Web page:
Since 2015, Google has been funding experiments into the controversial science of cold fusion — the theory that nuclear fusion, the process that powers the Sun, can produce energy in a table-top experiment at room temperature. Two scientists first made sensational claims about achieving the phenomenon — promising endless, cheap energy — 30 years ago, but their results were quickly debunked and the topic is now considered a scientific taboo.
Google’s project — revealed in a peer-reviewed Nature Perspective1 this week — found no evidence that cold fusion is possible, but made some advances in measurement and materials-science techniques that the researchers say could benefit energy research. The team also hopes that its work will inspire others to revisit cold-fusion experiments, even if the phenomenon still fails to materialize.
“This is not just a chase for cold fusion,” says Matthew Trevithick, a research programme manager at Google in Mountain View, California. “If it were, I don’t think we would have maintained an interest of this calibre of team for so long.”
The Google team explored three experimental set-ups that have been proposed to generate cold fusion — two involving palladium and hydrogen, and one involving metallic powders and hydrogen. None found evidence of fusion. The results have been published across 12 papers over the past 2 years: 9 in peer-reviewed journals and 3 on the arXiv preprint server.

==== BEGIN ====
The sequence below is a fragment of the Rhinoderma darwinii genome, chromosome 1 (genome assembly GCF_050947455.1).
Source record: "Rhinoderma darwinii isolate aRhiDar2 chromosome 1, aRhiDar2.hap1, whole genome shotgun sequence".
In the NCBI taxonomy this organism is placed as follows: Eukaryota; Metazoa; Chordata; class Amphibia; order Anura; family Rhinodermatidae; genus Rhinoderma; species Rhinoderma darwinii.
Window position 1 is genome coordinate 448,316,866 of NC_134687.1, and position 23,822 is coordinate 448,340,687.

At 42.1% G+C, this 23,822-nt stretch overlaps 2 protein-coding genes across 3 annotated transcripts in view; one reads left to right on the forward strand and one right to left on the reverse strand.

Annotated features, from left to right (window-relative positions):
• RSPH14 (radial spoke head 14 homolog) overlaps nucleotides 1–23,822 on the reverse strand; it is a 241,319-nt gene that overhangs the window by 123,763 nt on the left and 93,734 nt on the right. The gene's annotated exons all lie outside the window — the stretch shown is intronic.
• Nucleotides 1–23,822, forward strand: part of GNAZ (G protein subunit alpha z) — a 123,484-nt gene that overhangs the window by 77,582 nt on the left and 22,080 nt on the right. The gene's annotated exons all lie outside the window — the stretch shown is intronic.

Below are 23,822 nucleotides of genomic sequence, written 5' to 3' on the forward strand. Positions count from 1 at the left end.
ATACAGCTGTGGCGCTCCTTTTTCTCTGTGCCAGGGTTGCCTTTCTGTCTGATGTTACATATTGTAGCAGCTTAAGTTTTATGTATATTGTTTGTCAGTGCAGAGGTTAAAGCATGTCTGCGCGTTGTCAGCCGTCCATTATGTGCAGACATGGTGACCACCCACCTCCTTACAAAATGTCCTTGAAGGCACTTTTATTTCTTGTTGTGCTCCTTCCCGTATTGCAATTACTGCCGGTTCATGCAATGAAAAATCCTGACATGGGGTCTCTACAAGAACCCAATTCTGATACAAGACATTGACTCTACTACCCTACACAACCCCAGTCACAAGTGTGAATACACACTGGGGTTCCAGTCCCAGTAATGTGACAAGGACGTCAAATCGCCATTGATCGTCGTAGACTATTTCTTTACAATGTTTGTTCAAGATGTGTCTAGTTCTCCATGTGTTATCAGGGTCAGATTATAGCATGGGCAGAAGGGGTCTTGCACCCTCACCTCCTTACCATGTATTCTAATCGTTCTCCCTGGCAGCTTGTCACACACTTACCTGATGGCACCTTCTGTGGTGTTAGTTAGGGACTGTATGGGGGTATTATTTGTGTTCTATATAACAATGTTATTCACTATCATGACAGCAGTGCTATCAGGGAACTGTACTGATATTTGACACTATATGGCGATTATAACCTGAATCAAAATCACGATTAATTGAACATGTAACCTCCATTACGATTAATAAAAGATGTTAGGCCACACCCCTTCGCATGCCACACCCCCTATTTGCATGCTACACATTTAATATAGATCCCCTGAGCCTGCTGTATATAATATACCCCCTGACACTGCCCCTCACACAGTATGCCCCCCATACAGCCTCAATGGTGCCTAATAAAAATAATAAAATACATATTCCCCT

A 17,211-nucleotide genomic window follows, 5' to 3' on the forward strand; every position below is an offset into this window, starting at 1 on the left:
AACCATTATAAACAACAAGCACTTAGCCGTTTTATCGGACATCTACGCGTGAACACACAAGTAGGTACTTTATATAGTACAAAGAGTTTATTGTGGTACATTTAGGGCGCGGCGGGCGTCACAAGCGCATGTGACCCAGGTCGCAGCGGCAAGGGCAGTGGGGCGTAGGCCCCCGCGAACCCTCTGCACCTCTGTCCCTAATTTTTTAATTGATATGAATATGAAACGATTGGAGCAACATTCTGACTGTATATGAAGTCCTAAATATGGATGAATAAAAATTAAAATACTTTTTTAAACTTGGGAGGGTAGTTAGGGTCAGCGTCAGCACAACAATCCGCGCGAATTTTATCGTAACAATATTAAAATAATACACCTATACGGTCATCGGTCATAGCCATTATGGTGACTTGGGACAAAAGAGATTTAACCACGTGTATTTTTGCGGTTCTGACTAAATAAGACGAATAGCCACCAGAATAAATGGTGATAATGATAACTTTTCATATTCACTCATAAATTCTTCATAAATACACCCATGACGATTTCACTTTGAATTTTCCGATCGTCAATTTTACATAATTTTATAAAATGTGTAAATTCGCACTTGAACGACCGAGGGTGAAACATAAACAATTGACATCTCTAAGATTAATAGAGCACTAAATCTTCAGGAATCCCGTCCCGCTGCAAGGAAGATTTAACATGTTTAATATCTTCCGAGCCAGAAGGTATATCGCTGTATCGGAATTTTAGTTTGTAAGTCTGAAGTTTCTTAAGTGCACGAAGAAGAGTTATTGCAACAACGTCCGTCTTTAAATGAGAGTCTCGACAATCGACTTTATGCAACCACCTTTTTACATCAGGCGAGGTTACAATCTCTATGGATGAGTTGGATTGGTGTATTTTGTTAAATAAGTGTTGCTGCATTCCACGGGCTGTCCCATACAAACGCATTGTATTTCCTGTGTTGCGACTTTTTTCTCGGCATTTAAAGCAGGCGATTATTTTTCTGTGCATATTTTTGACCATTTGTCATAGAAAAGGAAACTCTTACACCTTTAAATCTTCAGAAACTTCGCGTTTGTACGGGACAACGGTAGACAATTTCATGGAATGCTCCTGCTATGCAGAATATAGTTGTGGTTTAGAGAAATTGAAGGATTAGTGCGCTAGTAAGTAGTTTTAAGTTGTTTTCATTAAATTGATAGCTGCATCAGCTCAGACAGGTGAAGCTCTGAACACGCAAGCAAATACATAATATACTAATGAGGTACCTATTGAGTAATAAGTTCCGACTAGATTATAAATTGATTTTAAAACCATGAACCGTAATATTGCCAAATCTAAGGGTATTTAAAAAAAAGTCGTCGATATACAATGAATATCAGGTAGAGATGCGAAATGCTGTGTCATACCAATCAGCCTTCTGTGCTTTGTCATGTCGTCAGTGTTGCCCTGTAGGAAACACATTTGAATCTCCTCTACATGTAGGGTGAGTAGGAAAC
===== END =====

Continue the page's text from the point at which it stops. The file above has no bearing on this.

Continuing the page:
Some scientists welcomed the scrutiny brought by the Google project. But Frank Close, a theoretical physicist at the University of Oxford, UK, says that the scientific mainstream has shunned the topic for good reason: no one has managed to independently reproduce the finding and more worthwhile topics have emerged, he says. “There is no theoretical reason to expect cold fusion to be possible, and a vast amount of well-established science that says it should be impossible,” says Close, who was involved in efforts to replicate the original 1989 experiment.
In March 1989, two US-based chemists Stanley Pons and Martin Fleischmann announced that they had seen excess heat and fusion-reaction products — signs of nuclear fusion — when they ran a current across two palladium plates in water laden with deuterium, a heavy isotope of hydrogen. Others quickly pointed out errors in their experimental procedure. Since then, two US Department of Energy reviews have found no evidence of the phenomenon .